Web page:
ELECTRIC BOOGALOO: THE WILD, UNTOLD STORY OF CANNON FILMS! (2015)
Great documentary about schlockmeister Cannon Films that churned out so many delightfully bad…and very entertaining B-movies during the 80s. Mark Hartley’s documentary is told through the eyes of a number of talents who worked for Cannon during their existence from both behind and in front of the camera. We get a real good look at the inside of the studio founded by Israeli cousins Menahem Golan and Yoram Globus and how they dreamed of taking America by storm. We hear from actors like Bo Derek, Molly Ringwald, Robert Forster and Cannon regulars Lucinda Dickey and Michael Dudikoff, who all have entertaining stories to tell about starring in some of the studios most infamous productions. We also hear what it was like to make films for them by the likes of Tobe Hooper, Sam Firstenberg and Franco Zeffirelli. We get a story of two men whose dream to be a major studio was derailed by churning out some of the shlocky-est productions during a decade renown for it’s excesses. They made a major action star out of Chuck Norris and reignited Charles Bronson’s career…although not completely in a good way. Documentary is almost as fun as some of the ‘so bad it’s good’ movies they produced under Golan and Globus between 1979 and 1985.
KNOCK KNOCK (2015)
Eli Roth’s flick is a reworking of a 1977 film called Death Game where two women (Sandra Locke and Collen Camp who are given producers credits here) terrorize a man (Seymour Cassel) over a two day period. In this update, we have architect and family man Evan Webber (Keanu Reeves) who is left home alone on Father’s Day weekend to finish some work while his wife and kids hit the beach. During a rainstorm, two beautiful young women (Ana de Armas and Lorenza Izzo) show up soaking wet at his door, claiming to be lost and wind up seducing Evan into a threesome. The following morning Evan finds his guests still there and acting quite out of control. He manages to evict them, but they return that night to take Evan hostage and begin to torment him as punishment for what he did to them, claiming they are only fifteen years-old. Viewing him as a pedophile, the psychotic women claim he must die at dawn unless he plays their twisted games.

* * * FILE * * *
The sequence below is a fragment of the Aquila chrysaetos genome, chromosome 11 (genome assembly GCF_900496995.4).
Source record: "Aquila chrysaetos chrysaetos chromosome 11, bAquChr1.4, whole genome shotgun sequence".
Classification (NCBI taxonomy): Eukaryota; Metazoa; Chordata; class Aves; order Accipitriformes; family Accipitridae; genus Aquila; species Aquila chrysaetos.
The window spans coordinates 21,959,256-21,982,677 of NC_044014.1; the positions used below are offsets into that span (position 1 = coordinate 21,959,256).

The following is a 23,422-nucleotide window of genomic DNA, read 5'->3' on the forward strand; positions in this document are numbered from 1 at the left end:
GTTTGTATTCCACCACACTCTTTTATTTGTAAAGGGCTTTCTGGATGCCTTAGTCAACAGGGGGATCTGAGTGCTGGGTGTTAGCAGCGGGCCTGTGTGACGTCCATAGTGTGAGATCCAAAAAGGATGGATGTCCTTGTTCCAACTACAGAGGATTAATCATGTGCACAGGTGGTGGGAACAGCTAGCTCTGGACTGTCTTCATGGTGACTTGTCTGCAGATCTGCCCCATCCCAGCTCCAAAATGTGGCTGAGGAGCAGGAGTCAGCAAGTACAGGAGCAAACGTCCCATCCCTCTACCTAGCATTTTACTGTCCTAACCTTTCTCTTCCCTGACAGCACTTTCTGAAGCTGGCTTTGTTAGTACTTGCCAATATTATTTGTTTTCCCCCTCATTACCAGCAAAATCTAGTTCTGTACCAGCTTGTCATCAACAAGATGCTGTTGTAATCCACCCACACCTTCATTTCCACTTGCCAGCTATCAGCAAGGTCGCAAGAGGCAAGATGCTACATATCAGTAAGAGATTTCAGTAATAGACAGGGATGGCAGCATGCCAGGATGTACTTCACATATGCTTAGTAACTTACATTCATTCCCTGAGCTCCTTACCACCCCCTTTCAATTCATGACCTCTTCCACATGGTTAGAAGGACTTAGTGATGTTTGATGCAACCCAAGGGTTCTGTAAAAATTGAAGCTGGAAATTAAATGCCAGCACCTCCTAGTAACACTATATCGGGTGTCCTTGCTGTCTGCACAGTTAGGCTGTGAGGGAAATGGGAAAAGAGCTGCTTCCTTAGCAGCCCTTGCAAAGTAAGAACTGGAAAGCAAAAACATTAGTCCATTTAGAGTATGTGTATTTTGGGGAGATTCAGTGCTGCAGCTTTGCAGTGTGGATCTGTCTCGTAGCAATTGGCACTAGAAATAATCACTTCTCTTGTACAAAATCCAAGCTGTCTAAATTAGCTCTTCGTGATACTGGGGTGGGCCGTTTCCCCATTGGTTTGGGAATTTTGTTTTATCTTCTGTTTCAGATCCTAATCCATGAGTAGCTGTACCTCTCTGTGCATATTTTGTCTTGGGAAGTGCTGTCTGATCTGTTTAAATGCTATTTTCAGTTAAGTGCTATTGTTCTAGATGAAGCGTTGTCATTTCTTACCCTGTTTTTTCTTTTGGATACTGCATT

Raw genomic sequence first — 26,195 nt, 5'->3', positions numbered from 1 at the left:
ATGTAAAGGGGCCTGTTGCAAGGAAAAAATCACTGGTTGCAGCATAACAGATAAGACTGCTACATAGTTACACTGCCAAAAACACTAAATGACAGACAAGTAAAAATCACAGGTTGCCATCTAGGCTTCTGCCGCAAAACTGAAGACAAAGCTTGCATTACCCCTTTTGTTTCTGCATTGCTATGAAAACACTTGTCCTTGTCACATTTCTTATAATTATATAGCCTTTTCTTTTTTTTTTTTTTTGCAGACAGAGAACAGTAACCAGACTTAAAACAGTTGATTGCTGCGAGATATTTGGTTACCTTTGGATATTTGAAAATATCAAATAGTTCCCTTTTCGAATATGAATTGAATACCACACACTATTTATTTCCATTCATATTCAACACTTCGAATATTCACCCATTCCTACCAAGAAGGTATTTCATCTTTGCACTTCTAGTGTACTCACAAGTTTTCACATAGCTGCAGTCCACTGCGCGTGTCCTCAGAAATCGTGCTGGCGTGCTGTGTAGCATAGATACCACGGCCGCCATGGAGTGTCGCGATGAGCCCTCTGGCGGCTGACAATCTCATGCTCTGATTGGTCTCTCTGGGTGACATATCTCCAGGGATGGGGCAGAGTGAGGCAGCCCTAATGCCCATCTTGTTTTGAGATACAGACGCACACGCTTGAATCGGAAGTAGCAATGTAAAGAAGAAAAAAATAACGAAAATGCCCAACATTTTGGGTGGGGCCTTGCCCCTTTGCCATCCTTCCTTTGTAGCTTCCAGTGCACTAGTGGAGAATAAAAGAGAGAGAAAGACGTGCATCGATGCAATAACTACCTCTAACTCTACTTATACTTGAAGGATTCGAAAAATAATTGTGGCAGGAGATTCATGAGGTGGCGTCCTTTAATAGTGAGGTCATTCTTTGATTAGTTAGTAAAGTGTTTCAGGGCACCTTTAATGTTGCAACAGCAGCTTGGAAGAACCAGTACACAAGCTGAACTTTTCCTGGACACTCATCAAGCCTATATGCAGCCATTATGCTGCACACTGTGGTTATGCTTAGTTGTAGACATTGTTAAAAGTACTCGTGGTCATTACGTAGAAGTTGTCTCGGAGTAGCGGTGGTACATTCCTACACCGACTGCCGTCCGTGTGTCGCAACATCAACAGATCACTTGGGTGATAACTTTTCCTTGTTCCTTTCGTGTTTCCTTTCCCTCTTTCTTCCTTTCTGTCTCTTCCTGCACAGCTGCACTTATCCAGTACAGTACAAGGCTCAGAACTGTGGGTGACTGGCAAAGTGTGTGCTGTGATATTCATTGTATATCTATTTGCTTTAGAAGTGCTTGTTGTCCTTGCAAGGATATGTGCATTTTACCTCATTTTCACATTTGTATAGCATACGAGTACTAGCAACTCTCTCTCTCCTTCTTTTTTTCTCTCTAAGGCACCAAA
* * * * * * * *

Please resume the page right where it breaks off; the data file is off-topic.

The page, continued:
Despite a familiar premise that could have been fun, this flick is just dull and silly as these two loonies torment Reeves’ unfaithful family man for over forty minutes. It’s not only never gripping, but really just amounts to a fairly bloodless and uninventive torture show as the two women claim that Webber needs to pay for taking advantage of underage girls like themselves. While the two actresses do have a good time going all over-the-top, neither is remotely believable for a minute at being that young, or is given any real meaty material to work with. As for Reeves, he seems very miscast here and does not seem comfortable at all with the material…and it goes beyond the character’s discomfort with being a married man in the company of two horny vixens turned psychopaths. Even had Reeves been less wooden, the film offers nothing new and doesn’t even make inventive use of the familiar tropes of this type of Fatal Attraction flick. Roth does clarify his ladies intentions in the DVD extras, but one shouldn’t need supplemental material to make things clearer. Dull and only worth watching for the generous nudity from Armas and Izzo (Mrs. Eli Roth) who are clearly having a fun time with their parts. Wish Reeves would have had more fun with his part and Roth stopped recycling his influences and gave us something more original.